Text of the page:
I've thus far avoided posting much video online, partly 'cause I don't really know how (even though I helped document the relevant Dreamweaver plugin some years back). Also because I don't know of a place where I can post video that isn't visible to the whole world, which I'd sometimes like to do.
But Mary Anne's been posting some videos lately, like this afternoon's Kavi with mirror video. And she asked about quality, and I got curious and did some poking around, 'cause not knowing what to do about quality is one reason I haven't posted many videos.
So here are some notes:
- The YouTube Help Center claims that "All you need to do is [...] upload the highest quality video you have available."
- The Making Movies blog suggests "reducing the amount of detail and motion in your video" and adds: "Shoot in front of a visually simple scene, and mount your camera on a tripod."
- The Automatic Filmmaker provides 6 tips for High Quality Youtube Video, including: start with your original video (rather than a compressed version of it); use the H.264 compression codec; etc.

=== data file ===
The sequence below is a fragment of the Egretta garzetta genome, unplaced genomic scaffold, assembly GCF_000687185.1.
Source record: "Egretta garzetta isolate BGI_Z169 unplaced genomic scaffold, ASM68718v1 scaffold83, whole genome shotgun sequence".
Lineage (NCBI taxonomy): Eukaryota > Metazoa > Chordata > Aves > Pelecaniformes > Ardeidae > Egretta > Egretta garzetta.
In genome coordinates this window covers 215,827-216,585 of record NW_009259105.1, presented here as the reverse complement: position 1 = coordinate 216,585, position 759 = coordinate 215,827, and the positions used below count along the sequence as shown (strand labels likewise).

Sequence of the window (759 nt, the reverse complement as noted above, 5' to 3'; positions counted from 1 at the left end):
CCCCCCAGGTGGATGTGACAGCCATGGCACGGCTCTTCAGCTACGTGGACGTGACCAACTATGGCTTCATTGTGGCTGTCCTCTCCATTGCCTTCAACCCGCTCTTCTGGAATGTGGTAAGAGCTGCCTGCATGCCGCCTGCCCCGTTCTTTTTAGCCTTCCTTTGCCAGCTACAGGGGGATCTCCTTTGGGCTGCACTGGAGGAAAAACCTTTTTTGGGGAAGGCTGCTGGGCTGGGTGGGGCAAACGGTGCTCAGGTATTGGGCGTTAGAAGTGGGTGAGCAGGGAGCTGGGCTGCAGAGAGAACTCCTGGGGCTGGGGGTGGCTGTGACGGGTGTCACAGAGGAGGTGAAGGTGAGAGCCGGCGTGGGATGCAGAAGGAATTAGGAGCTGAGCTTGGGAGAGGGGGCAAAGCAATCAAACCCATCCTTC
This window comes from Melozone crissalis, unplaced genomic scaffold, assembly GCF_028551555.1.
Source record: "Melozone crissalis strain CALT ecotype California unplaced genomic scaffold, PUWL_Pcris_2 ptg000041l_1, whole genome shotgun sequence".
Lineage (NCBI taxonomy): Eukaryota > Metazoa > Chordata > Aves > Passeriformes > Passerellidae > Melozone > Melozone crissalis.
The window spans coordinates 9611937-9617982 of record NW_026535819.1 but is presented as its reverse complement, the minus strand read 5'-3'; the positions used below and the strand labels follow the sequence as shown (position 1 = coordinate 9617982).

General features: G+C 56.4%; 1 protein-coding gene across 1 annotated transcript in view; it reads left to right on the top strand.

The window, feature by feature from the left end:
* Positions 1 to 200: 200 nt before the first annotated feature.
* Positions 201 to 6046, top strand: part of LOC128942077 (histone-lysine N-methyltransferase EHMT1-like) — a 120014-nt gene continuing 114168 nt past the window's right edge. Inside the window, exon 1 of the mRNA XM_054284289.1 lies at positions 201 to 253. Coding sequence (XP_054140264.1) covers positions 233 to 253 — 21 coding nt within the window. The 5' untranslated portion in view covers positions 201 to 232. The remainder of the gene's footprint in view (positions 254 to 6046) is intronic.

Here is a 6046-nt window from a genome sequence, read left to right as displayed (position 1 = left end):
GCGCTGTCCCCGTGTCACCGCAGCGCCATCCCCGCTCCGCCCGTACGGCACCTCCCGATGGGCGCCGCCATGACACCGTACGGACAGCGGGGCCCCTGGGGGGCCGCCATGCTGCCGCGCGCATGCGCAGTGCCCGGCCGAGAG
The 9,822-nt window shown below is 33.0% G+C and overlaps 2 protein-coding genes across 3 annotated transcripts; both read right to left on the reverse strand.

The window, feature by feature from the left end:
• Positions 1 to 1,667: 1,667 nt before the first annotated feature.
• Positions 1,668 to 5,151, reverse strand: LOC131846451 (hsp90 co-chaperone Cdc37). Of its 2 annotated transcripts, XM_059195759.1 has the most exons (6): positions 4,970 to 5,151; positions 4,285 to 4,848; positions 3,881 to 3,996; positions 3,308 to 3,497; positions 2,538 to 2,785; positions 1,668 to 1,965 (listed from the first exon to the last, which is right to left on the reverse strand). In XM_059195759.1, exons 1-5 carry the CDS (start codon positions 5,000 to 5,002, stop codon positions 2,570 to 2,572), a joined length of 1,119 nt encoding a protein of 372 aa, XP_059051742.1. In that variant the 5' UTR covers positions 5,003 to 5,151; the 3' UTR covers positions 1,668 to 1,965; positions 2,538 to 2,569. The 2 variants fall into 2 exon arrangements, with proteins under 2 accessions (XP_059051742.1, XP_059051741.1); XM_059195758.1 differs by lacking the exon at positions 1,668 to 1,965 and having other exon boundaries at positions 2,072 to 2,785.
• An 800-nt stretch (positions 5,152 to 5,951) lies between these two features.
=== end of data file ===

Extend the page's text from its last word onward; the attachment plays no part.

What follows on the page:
- Wikipedia's section about YouTube video formats may shed a little light on all this.
If I'm understanding all these pages right, YouTube stores the version that you upload, but also does compression/conversion on a copy of it, so that YouTube viewers who don't explicitly request "high-quality video" will see the lower-quality version generated by YouTube.
Btw, another issue that people often run into when uploading video is what, if any, music to use in the video. Making Movies has a useful post about music, copyright, and fair use that discusses some ways to deal with this issue.
On an unrelated note, I should add even more of a disclaimer than the one that appears on the front page of my blog: I'm definitely not speaking for my employer in this entry, and I have no special knowledge of what YouTube does or doesn't do, etc. Everything I know or think I know about this stuff comes from publicly accessible web pages like the ones linked to above.